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rags. The value of this latter preparation
may be estimated, when it is known that one
manufacturer of linen in the north of Ireland
throws aside " refuse tow " to the yearly
value of five thousand pounds sterling; all of
which, at present, is utterly useless.

From what has been stated, it is evident
that the objection held against this process, of
its converting a dear article into a cheap one,
does not hold. Not only is the value of the
British cotton greatly enhanced by being
rendered capable of spinning at the low cost of
ordinary cotton goods, but the yield of
marketable fibre is much increased, and at a
much less cost of time and labour than was
needed under the old method. The new
fibre is so completely assimilated in character
to cotton, that it readily receives the rich
dyes imparted to the latter, and is, in short,
capable of being printed or dyed in a precisely
similar manner.

At the Stepney model factory we examined
specimens of flannel, felt, and woollen cloth,
manufactured of equal parts of British cotton
and wool; also, a felt that was composed
entirely of the former material. All of those
goods had a remarkably stout feel, and
appeared to be strong in their body.

Combined with silk, British cotton may be
worked up with great ease on the existing
silk machinery, and when so wrought, is
capable of receiving the same colours in dying,
and materially adding to the strength of the
fabric manufactured.

We saw two other substances, which, it
appears, are quite as susceptible of being
"cottonised" as flax: one was a coarse
species of China silk, at present of little value;
the other was " Jute," or Indian hemp. Both
of these fibres were materially improved in
appearance and feel, and are, no doubt, in
their new form, adapted to purposes for
which they were not at all available,

Looking at this " Flax Movement " in an
agricultural point of view, we shall find as
many advantages likely to arise from it in
that direction as in any other. Hitherto it
has been a most prevalent opinion that flax
crops were exceedingly exhaustive in their
effect upon the soil. Experiments fairly
carried out have shown this to be a fallacy.
Chemical analysis of the plant, and a series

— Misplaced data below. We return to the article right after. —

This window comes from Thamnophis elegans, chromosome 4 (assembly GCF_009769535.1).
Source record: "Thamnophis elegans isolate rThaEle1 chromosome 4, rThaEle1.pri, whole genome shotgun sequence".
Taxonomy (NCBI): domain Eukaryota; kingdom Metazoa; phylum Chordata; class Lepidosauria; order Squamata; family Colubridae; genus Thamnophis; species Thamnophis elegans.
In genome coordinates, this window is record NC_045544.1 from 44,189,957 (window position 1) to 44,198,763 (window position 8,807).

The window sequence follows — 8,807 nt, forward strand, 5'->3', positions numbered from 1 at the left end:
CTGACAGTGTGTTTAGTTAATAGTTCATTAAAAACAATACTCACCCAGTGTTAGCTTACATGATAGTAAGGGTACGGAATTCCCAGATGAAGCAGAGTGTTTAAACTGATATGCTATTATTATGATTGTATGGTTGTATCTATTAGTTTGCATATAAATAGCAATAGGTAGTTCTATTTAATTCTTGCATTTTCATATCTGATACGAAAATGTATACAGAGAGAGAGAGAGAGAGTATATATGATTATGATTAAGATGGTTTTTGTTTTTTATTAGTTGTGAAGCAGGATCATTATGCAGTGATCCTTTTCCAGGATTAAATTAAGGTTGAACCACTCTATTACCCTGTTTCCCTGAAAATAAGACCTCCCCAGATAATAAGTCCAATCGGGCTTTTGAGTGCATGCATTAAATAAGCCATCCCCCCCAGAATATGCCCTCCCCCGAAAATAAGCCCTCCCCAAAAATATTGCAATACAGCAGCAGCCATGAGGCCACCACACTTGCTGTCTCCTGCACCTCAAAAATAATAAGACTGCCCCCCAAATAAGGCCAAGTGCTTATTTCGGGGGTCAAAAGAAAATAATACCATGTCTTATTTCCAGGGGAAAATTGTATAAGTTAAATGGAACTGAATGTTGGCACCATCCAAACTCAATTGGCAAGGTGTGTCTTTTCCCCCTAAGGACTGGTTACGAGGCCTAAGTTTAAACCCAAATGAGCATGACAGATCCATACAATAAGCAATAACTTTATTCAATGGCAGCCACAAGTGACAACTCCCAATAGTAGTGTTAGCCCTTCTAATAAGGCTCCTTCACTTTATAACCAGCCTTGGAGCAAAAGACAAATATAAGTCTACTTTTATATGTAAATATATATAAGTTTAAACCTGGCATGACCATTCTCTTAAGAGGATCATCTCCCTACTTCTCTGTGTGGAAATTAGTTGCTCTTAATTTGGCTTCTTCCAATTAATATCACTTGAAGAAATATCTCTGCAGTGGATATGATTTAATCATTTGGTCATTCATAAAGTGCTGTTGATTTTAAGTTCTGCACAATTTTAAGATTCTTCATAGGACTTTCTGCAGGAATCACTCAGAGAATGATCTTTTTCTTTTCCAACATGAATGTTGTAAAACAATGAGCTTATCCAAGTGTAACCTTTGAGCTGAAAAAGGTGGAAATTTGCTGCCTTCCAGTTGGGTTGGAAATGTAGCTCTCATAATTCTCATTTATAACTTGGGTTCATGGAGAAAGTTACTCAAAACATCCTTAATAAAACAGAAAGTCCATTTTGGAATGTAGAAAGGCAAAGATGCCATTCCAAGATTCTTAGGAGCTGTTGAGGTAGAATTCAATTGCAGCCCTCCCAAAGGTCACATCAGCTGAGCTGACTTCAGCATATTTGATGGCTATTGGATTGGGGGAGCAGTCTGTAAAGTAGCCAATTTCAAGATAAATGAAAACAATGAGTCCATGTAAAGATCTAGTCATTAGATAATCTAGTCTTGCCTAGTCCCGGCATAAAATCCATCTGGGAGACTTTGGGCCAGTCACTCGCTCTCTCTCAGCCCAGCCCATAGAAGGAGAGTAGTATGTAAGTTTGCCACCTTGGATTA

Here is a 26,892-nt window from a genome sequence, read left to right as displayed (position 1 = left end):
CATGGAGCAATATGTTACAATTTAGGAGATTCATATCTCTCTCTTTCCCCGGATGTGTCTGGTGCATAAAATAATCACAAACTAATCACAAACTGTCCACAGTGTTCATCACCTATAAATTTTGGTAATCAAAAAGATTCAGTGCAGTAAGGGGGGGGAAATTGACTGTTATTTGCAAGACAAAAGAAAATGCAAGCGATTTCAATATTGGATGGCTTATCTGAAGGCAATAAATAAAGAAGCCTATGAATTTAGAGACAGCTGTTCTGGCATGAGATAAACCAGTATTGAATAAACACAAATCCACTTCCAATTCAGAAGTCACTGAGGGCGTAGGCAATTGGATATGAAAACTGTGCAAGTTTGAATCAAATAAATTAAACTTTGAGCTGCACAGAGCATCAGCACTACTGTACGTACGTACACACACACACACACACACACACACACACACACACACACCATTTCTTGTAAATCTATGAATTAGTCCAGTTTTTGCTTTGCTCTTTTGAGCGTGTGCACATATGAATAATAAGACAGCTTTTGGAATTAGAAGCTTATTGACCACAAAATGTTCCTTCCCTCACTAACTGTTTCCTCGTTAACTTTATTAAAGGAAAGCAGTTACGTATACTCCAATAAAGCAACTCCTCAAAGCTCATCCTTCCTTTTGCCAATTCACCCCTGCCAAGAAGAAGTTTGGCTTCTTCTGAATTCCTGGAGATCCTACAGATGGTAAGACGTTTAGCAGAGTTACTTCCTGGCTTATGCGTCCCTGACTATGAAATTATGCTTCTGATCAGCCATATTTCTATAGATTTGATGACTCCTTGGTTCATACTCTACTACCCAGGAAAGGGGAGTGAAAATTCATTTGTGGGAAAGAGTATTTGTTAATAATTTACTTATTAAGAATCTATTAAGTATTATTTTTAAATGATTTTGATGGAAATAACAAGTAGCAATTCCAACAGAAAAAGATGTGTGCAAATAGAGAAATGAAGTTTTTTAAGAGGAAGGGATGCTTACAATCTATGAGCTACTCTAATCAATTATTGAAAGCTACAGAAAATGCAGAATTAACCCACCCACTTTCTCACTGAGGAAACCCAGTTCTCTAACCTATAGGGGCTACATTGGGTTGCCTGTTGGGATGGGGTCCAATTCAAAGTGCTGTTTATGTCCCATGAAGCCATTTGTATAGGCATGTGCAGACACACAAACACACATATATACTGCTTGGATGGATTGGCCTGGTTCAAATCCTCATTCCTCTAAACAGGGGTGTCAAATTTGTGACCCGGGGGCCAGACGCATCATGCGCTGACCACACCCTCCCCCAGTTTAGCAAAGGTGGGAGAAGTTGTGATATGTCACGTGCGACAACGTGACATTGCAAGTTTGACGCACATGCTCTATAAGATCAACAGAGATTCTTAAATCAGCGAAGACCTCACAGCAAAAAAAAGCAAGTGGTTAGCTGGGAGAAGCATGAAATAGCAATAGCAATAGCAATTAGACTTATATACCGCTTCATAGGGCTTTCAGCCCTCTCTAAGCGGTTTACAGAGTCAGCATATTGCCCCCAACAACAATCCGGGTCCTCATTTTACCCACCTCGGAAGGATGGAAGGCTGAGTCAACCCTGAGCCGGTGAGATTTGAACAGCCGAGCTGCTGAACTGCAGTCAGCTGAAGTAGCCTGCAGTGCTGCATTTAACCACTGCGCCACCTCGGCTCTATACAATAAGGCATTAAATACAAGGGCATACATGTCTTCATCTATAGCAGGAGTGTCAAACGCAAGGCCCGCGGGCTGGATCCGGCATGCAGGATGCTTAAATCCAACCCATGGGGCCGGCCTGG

of flax crops taken from the same land, have
proved beyond doubt, that not only does
this cultivation not weaken the soil, but
tends to keep it in a state of great

An examination of the structure of the
plant demonstrates that those portions of
it which absorb the alkalies and the
nutritive properties of the soil, are those
which are not required for the purpose of
manufacture; namely, the woody part, the
resinous matter, and the seed. The fibres
derive their elements almost entirely from the
atmosphere, one hundred parts containing not
more than two parts of mineral matters.
Under the old process of steeping, the
nutritive portions contained in the wood and
gum, as well as the whole of the seed, were
lost in the fermentation during steeping; so
that nothing whatever was restored to the
land. By the new method, these properties are
capable of being returned whence they were
taken. The seed may be either employed in
feeding cattle, or crushed for oil; the oil-
cake being in that case returned for the

Estimates, based upon several years of
actual experience, go to show that, by this
cultivation, the farmer may realise a yearly
profit of from fifteen pounds to eighteen
pounds the acre, and that, too, upon land which
has been just previously heavily cropped in
cereals. Many thousands of acres which
hitherto have yielded but indifferent and
uncertain crops, or which have scarcely been
worth cultivation, may be brought under flax
without any fear of the result. Hitherto, the
absence of linen manufactures, and the
consequent want of markets, in so many parts of
England and Scotland, have proved a serious
obstacle to any attempts at extending flax
culture. But now that every grower may, by
the purchase of an inexpensive and simply
constructed machine, convert the flax-straw
into a fit condition for economical and
convenient transport to a market, and now that
conveyance is so much lessened in cost, and
that the patent process will before long be in
active operation in every agricultural county
of Great Britain and Ireland, it is to be hoped
that a widely extended cultivation of this
article may take place, affording active
employment to a vast number of persons of all

Already the patent has been taken in hand
in Scotland: arrangements are in progress for
a similar undertaking in Ireland; and, should
the like activity be manifested in England,
there can be little doubt that two most
important results will have been attainedthe
providing a great portion of our poorer
population with good employment, and rendering
our manufacturers less dependent upon the
United States for the supply of flax and


FAR where the smooth Pacific swells,
Beneath an arch of blue,
Where sky and wave together meet,
A coral reeflet grew.

No mortal eye espied it there,
Nor sea-bird poised on high;
Lonely it sprang, and lonely grew,
The nursling of the sky.

With soft-caressing touch, the wind
In summer round it play'd;
And murmuring through its tiny caves,
Unceasing music made.